Prompted by “Evidence Fails to Support Proposed DUI Impairment Levels for Cannabis”: http://www.thedailychronic.net/2014/39383/evidence-fails-to-support-proposed-dui-impairment-levels-for-cannabis/
“Per se traffic safety laws criminalize those who operate a vehicle with trace or specific levels of a controlled substance in their bodily fluids, even in the absence of any further evidence indicating that the subject was behaviorally impaired.”
Traffic safety laws (at least supposedly) exist to reduce the risk of harm from harmful driving.
What reduces the risk of harmful laws (too often entrenched for unethically gained social power — e.g. money — against the public good)?
When will at least most people firmly understand that the application of law itself is (sometimes seriously, if not also outrageously) risky at times, so requires serious public attention and care prior to any legislation being passed?
While some families have been broken due to horrible driving incidences (e.g. due to recklessly high-age driving), how many families have at least been similarly broken due to horrible laws (ones that economically break them, put non-violent people in prison, discriminate, etc.)?
The “high-age” example is prime, because senior citizens can be seriously risky drivers, but there is no ceiling age limit. There is a floor age limit (basically 16 years old to get a license), but no ceiling. Why? Because senior citizens form the strongest voting group (i.e. they usually actually go to the voting booth and pull the lever), so no legislator (i.e. elected politician) wants to lose their election (so that legislator never legislates any liberty-infringing law against senior citizens).
Risk exists, no matter what the rule-of-law states. Each one of us will die, regardless of the rule-of-law (factually, speaking).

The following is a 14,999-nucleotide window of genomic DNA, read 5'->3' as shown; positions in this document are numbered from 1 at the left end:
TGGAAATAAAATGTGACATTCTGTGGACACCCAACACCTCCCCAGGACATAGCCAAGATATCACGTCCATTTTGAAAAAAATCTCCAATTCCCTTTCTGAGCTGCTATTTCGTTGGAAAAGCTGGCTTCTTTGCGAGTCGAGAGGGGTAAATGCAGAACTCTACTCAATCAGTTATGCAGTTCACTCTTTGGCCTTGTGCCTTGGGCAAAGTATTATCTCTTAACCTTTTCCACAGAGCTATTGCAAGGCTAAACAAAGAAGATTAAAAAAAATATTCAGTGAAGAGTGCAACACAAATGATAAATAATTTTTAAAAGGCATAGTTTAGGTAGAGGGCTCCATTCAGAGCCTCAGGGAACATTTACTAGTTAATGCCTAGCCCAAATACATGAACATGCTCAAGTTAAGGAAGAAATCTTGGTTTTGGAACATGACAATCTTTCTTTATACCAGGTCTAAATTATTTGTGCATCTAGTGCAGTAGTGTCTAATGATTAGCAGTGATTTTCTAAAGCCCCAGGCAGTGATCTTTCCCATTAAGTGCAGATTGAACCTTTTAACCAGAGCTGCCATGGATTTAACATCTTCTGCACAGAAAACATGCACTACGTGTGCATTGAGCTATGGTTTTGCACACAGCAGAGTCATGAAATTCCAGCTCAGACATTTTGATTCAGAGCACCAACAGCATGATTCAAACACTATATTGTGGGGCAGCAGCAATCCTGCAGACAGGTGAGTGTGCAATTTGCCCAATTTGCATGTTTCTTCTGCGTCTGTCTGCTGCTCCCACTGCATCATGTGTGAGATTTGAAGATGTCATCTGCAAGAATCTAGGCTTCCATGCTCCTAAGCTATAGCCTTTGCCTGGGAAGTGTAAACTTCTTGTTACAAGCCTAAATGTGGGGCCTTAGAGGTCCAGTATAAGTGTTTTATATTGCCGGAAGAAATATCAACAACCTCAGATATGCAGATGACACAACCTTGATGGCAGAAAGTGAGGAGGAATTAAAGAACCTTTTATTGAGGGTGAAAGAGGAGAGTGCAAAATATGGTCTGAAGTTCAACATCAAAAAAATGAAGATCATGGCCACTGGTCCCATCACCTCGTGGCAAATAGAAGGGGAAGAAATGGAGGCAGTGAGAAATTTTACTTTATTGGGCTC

Laws do not mainly (if not solely) exist to make society safer, even though that is the continuous proclamation by those benefiting by the existence of those laws.
Laws mainly (if not solely) exist to make dominant parts of society safer (better) for themselves at the expense of everyone else.
Justice includes fairness in its definition. If there is no fairness in law, there is no justice in law. In any truly civilized society, that means any unjust law is not actually lawful (just awful — sorry, I couldn’t resist).
Just laws can only be objectively defined laws (“oblaws” for simpler communication), and Liberty Shield is largely about the exploration into leveraging absolute logical constructs (e.g. logic that no human being can honestly defy) with the same undeniable strength that objectivity brings to technology (e.g. carefully building a house from the strongest available materials and objectively proven techniques, not from mud with more mud constantly cheaply added to retain some sense of having a house).
Stay tuned, which can obviously include passive input (mental absorption) or constructively expressive contribution to the societal need to form the rule-of-oblaw to continue the justifiable effort to primarily prevent law abuse — logically the worst form of abuse due to its mainly broad scope of destruction.
To end on a high note, certainly worth repeating for emphasis, legislating the rule-of-oblaw is the only option for a positive future.